What Kent State Teaches Us About Free Speech - The Advocates for Self-Government

What Kent State Teaches Us About Free Speech

U.S. senators focused on free speech on college campuses on Tuesday as a panel questioned students, academics, and lawyers after high-profile speeches were canceled on campuses around the country this past year.

Kent State

Those students and academics questioned on the panel insisted the “golden rule” is for the speech to go on as long as violence can be prevented. They dismissed the idea of intolerance.

Eugene Volokh, a professor at the UCLA School of Law, said that a “heckler’s veto” should not be allowed.

“I think the answer is to make sure they don’t create a disturbance and to threaten them with punishment, meaningful punishment if they do create a disturbance,” Volokh said. “If thugs learn that all they need to do in order to suppress speech is to threaten violence, then there will be more such threats.”

But Sen. Dianne Feinstein, D-Calif., said that universities can’t always deal with the fallout when protestors respond to a speaker they oppose. She said the biggest threat of violence often comes from people who don’t attend the university and that colleges don’t always have the resources to deal with those types of situations.

“You don’t think we learned a lesson at Kent State way back when?” Feinstein said at one point.

In 1970, National Guardsmen opened fire on unarmed protesters of the Vietnam War at Kent State University in Ohio. Four students died and nine others were wounded.

Police charged that among the rioters they had spotted two militants just released from jail after serving six months on violent charges. The students denied this.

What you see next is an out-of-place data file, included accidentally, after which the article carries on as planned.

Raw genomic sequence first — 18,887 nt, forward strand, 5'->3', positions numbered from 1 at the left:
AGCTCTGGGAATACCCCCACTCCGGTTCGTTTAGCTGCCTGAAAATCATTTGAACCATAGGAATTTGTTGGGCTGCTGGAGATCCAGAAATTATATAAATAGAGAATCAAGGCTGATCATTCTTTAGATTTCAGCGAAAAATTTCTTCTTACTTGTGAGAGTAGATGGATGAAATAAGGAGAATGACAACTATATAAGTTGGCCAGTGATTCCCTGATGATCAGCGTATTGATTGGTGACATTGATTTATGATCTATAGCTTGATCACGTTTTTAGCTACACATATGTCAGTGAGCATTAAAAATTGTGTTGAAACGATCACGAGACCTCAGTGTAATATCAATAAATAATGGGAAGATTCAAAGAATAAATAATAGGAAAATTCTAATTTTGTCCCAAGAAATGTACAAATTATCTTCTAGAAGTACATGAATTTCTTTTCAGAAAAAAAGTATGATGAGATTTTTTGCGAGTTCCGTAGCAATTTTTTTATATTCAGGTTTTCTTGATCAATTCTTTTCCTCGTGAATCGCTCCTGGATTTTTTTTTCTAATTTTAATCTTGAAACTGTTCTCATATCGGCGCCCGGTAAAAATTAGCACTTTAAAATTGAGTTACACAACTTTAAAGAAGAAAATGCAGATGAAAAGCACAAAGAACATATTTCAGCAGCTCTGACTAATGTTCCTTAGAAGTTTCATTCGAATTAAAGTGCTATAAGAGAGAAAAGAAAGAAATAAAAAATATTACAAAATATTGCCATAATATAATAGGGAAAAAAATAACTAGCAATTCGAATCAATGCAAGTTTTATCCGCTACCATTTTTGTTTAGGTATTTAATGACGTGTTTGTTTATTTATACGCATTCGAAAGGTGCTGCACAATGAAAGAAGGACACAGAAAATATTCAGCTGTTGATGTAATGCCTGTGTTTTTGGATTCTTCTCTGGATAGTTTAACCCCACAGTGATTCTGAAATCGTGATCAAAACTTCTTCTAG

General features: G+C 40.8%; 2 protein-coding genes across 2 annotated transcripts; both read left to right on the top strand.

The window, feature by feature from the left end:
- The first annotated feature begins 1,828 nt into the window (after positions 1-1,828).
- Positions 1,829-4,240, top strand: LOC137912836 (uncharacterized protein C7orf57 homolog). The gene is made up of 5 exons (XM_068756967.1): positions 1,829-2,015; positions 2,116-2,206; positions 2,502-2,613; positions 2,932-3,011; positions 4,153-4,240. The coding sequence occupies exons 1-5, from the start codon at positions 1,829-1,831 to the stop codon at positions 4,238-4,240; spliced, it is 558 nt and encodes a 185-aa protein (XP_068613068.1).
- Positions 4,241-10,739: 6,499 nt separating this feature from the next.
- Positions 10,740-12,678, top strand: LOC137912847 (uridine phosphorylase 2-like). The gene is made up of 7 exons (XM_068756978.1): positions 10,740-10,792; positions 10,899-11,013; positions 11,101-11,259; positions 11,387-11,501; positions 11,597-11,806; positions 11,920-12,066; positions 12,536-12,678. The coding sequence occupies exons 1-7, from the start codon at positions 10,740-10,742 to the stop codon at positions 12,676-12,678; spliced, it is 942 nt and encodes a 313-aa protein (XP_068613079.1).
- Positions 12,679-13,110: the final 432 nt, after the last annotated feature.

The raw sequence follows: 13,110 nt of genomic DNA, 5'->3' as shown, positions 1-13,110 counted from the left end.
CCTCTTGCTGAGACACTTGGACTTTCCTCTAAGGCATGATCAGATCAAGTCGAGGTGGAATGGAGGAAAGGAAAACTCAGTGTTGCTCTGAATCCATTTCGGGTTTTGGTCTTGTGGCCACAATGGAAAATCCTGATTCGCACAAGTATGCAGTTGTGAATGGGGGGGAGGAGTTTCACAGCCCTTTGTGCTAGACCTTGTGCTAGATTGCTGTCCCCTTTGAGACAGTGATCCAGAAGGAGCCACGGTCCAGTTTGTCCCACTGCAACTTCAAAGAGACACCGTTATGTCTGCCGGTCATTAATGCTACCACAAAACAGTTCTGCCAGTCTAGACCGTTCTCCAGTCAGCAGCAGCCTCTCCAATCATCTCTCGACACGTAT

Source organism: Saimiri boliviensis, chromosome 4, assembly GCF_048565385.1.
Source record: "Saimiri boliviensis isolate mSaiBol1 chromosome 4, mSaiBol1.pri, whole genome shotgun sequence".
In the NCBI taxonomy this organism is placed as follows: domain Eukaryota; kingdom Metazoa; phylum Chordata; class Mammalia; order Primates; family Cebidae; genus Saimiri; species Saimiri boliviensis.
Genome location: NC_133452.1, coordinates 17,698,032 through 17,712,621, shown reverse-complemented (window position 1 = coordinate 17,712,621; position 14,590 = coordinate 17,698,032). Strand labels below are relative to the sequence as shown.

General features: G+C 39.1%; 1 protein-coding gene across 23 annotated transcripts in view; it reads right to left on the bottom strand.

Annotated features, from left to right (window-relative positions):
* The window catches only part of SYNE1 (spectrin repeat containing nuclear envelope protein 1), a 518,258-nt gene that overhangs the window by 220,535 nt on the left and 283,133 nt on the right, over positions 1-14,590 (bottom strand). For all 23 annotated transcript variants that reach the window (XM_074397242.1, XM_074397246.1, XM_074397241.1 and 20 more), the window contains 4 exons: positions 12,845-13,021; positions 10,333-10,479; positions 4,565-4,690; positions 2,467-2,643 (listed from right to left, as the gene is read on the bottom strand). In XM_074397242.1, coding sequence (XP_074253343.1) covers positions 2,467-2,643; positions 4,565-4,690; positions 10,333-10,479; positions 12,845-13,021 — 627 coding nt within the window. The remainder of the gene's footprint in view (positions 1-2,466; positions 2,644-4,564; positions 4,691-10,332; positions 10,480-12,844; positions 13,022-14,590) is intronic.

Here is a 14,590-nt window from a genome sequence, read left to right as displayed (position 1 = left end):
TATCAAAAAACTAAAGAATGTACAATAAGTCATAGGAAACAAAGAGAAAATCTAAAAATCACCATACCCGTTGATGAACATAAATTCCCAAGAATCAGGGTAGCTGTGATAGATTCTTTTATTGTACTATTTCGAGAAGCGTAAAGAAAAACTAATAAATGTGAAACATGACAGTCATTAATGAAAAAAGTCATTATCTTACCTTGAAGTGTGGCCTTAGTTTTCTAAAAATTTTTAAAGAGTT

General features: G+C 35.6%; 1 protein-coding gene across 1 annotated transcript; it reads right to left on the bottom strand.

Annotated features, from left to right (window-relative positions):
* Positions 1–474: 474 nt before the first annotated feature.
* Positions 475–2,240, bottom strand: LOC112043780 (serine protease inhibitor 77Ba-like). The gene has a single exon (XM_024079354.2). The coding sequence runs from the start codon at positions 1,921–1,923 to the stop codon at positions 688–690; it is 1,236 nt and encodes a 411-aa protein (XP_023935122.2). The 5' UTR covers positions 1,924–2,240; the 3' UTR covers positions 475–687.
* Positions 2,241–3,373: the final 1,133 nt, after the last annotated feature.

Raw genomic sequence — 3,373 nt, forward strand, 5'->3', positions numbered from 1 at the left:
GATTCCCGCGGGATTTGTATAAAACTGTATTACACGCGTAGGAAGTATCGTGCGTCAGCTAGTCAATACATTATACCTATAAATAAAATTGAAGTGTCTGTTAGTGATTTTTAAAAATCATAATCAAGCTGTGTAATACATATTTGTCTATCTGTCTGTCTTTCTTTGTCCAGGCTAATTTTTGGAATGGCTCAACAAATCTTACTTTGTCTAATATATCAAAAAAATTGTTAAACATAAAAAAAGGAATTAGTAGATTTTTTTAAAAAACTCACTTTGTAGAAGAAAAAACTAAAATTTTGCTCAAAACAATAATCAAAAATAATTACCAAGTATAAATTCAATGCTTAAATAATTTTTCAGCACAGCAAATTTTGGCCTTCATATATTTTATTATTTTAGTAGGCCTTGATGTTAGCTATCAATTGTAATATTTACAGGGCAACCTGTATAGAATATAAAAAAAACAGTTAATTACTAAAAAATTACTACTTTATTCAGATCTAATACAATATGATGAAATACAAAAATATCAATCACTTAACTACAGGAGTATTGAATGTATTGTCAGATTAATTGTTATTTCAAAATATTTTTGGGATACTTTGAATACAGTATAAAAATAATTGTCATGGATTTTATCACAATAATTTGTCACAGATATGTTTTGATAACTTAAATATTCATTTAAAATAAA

During these times on campuses across the country, it is imperative that elected officials and police understand the First Amendment in its entirety before any action is taken in the name of security. It’s also ridiculous to think that the killings of those students would have been prevented if the government hadn’t allowed the protests in the first place.

The First Amendment states:

Congress shall make no law respecting an establishment of religion, or prohibiting the free exercise thereof; or abridging the freedom of speech, or of the press; or the right of the people peaceably to assemble, and to petition the Government for a redress of grievances.

Therefore, students are within their rights to peacefully protest or demonstrate. If, and only if, protests become violent is it the role of the government to intervene.

Free speech means that Americans have the undeniable right to say, write, publish, and think whatever they want. It also means that we have the right to protest any establishment we so choose, even if it is our university or government.

The events that surrounded the shootings at Kent State should teach us that no matter how controversial the topic, we are within our rights to publicly display our disagreement as long as it is done without violence.

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1 thought on “What Kent State Teaches Us About Free Speech

  1. Um, the guard was there because the protesters had burned the Navy ROTC barracks to the ground. What does “armed” mean? They were throwing rocks.

    Since they had already burned a building to the ground, literally, the protesters should not have been allowed the next day.

    And, as Scalia affirmed in Heller for 2A, no rights are absolute. Because all fundamental rights are absolute, per the definition of unalienable, and those rights can be in competing or conflicting.

    A conflict of rights occurs, when two absolute rights cannot both be defended totally. The only resolution of such conflicts can be SCOTUS, who is obliged to draw a line that best respects BOTH rights. Clearest example is fetal viability, for the conflict between a fetal child’s right to Life, and a woman’s right to Liberty. Like many such conflicts, political tribes pressure for their preferred right to be superior to the other right. They are authoritarians.

    (Yes, the fetus has full rights at conception … but so did the woman!)

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